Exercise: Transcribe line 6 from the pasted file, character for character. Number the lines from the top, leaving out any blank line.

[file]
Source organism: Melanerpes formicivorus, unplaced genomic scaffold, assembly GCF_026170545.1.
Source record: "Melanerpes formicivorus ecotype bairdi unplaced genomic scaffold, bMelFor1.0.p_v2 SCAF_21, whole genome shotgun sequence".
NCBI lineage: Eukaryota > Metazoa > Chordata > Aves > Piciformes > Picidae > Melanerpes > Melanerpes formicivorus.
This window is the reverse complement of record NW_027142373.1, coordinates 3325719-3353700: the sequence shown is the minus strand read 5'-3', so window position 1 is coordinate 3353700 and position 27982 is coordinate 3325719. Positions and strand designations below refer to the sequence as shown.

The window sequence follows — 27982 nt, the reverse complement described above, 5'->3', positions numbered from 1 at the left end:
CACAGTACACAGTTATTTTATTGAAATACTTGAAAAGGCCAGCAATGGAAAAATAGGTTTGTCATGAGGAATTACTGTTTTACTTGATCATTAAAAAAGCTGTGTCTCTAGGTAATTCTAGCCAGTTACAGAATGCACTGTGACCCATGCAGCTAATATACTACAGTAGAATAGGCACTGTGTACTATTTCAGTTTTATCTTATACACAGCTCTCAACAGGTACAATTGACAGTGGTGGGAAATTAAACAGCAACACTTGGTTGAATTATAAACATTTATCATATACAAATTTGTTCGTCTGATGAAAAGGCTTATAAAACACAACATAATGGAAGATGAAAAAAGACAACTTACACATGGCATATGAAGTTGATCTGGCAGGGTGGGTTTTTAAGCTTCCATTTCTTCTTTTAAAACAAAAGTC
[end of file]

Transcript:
CACAGTACACAGTTATTTTATTGAAATACTTGAAAAGGCCAGCAATGGAAAAATAGGTTTGTCATGAGGAATTACTGTTTTACTTGATCATTAAAAAAGCTGTGTCTCTAGGTAATTCTAGCCAGTTACAGAATGCACTGTGACCCATGCAGCTAATATACTACAGTAGAATAGGCACTGTGTACTATTTCAGTTTTATCTTATACACAGCTCTCAACAGGTACAATTGACAGTGGTGGGAAATTAAACAGCAACACTTGGTTGAATTATAAACATTTATCATATACAAATTTGTTCGTCTGATGAAAAGGCTTATAAAACACAACATAATGGAAGATGAAAAAAGACAACTTACACATGGCATATGAAGTTGATCTGGCAGGGTGGGTTTTTAAGCTTCCATTTCTTCTTTTAAAACAAAAGTC